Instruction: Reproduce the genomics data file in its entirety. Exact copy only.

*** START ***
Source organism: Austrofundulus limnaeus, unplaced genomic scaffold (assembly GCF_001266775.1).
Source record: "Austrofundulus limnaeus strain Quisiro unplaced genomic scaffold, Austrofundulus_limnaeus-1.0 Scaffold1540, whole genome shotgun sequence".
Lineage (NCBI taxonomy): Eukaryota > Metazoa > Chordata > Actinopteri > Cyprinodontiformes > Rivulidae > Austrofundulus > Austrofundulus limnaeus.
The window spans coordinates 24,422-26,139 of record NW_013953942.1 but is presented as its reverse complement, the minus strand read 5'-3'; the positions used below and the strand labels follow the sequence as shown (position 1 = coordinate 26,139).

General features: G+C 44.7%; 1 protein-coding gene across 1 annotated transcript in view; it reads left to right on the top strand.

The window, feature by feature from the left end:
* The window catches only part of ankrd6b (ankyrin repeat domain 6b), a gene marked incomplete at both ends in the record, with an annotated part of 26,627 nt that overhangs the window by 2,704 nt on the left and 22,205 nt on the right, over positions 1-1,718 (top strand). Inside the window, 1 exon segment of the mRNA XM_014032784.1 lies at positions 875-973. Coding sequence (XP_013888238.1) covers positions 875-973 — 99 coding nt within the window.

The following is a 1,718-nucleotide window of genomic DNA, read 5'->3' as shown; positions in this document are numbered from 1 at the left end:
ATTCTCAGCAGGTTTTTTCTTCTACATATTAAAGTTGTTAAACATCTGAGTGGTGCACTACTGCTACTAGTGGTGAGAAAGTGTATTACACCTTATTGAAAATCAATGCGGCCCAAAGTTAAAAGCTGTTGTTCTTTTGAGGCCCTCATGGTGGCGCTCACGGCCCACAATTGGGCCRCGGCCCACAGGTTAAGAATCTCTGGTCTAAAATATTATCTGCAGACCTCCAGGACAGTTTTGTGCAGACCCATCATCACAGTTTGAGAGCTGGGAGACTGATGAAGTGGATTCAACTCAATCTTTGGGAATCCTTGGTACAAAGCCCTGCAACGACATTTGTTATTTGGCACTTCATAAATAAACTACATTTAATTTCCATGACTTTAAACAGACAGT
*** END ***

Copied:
Source organism: Austrofundulus limnaeus, unplaced genomic scaffold (assembly GCF_001266775.1).
Source record: "Austrofundulus limnaeus strain Quisiro unplaced genomic scaffold, Austrofundulus_limnaeus-1.0 Scaffold1540, whole genome shotgun sequence".
Lineage (NCBI taxonomy): Eukaryota > Metazoa > Chordata > Actinopteri > Cyprinodontiformes > Rivulidae > Austrofundulus > Austrofundulus limnaeus.
The window spans coordinates 24,422-26,139 of record NW_013953942.1 but is presented as its reverse complement, the minus strand read 5'-3'; the positions used below and the strand labels follow the sequence as shown (position 1 = coordinate 26,139).

General features: G+C 44.7%; 1 protein-coding gene across 1 annotated transcript in view; it reads left to right on the top strand.

The window, feature by feature from the left end:
* The window catches only part of ankrd6b (ankyrin repeat domain 6b), a gene marked incomplete at both ends in the record, with an annotated part of 26,627 nt that overhangs the window by 2,704 nt on the left and 22,205 nt on the right, over positions 1-1,718 (top strand). Inside the window, 1 exon segment of the mRNA XM_014032784.1 lies at positions 875-973. Coding sequence (XP_013888238.1) covers positions 875-973 — 99 coding nt within the window.

The following is a 1,718-nucleotide window of genomic DNA, read 5'->3' as shown; positions in this document are numbered from 1 at the left end:
ATTCTCAGCAGGTTTTTTCTTCTACATATTAAAGTTGTTAAACATCTGAGTGGTGCACTACTGCTACTAGTGGTGAGAAAGTGTATTACACCTTATTGAAAATCAATGCGGCCCAAAGTTAAAAGCTGTTGTTCTTTTGAGGCCCTCATGGTGGCGCTCACGGCCCACAATTGGGCCRCGGCCCACAGGTTAAGAATCTCTGGTCTAAAATATTATCTGCAGACCTCCAGGACAGTTTTGTGCAGACCCATCATCACAGTTTGAGAGCTGGGAGACTGATGAAGTGGATTCAACTCAATCTTTGGGAATCCTTGGTACAAAGCCCTGCAACGACATTTGTTATTTGGCACTTCATAAATAAACTACATTTAATTTCCATGACTTTAAACAGACAGT